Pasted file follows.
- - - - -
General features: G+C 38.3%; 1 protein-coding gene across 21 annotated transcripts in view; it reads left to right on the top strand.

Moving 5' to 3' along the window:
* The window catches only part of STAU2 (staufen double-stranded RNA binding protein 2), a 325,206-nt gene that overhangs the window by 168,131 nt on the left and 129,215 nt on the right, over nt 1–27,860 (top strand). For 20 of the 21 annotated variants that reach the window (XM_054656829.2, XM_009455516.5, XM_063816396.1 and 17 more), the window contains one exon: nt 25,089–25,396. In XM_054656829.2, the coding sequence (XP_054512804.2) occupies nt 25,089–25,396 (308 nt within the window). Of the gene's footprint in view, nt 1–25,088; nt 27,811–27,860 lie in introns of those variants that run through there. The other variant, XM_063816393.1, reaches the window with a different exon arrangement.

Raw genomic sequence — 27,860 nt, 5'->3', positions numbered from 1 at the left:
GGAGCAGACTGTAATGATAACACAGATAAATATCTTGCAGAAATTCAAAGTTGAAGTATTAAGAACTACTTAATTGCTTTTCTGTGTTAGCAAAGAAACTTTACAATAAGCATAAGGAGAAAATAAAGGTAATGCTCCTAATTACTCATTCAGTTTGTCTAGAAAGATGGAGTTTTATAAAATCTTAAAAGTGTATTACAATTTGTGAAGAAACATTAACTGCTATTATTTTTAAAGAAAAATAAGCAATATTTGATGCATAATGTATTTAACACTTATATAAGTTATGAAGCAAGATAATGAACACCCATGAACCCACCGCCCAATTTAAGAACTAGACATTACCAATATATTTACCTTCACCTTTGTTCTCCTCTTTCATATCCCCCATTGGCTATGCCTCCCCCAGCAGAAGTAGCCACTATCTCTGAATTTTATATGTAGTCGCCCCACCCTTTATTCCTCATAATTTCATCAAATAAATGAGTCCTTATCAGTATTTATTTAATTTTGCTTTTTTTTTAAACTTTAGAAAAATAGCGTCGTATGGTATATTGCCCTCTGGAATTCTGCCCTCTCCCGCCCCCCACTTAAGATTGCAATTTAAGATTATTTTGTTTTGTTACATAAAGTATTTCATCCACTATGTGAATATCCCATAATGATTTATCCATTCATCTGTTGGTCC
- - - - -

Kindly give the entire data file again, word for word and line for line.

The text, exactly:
General features: G+C 38.3%; 1 protein-coding gene across 21 annotated transcripts in view; it reads left to right on the top strand.

Moving 5' to 3' along the window:
* The window catches only part of STAU2 (staufen double-stranded RNA binding protein 2), a 325,206-nt gene that overhangs the window by 168,131 nt on the left and 129,215 nt on the right, over nt 1–27,860 (top strand). For 20 of the 21 annotated variants that reach the window (XM_054656829.2, XM_009455516.5, XM_063816396.1 and 17 more), the window contains one exon: nt 25,089–25,396. In XM_054656829.2, the coding sequence (XP_054512804.2) occupies nt 25,089–25,396 (308 nt within the window). Of the gene's footprint in view, nt 1–25,088; nt 27,811–27,860 lie in introns of those variants that run through there. The other variant, XM_063816393.1, reaches the window with a different exon arrangement.

Raw genomic sequence — 27,860 nt, 5'->3', positions numbered from 1 at the left:
GGAGCAGACTGTAATGATAACACAGATAAATATCTTGCAGAAATTCAAAGTTGAAGTATTAAGAACTACTTAATTGCTTTTCTGTGTTAGCAAAGAAACTTTACAATAAGCATAAGGAGAAAATAAAGGTAATGCTCCTAATTACTCATTCAGTTTGTCTAGAAAGATGGAGTTTTATAAAATCTTAAAAGTGTATTACAATTTGTGAAGAAACATTAACTGCTATTATTTTTAAAGAAAAATAAGCAATATTTGATGCATAATGTATTTAACACTTATATAAGTTATGAAGCAAGATAATGAACACCCATGAACCCACCGCCCAATTTAAGAACTAGACATTACCAATATATTTACCTTCACCTTTGTTCTCCTCTTTCATATCCCCCATTGGCTATGCCTCCCCCAGCAGAAGTAGCCACTATCTCTGAATTTTATATGTAGTCGCCCCACCCTTTATTCCTCATAATTTCATCAAATAAATGAGTCCTTATCAGTATTTATTTAATTTTGCTTTTTTTTTAAACTTTAGAAAAATAGCGTCGTATGGTATATTGCCCTCTGGAATTCTGCCCTCTCCCGCCCCCCACTTAAGATTGCAATTTAAGATTATTTTGTTTTGTTACATAAAGTATTTCATCCACTATGTGAATATCCCATAATGATTTATCCATTCATCTGTTGGTCC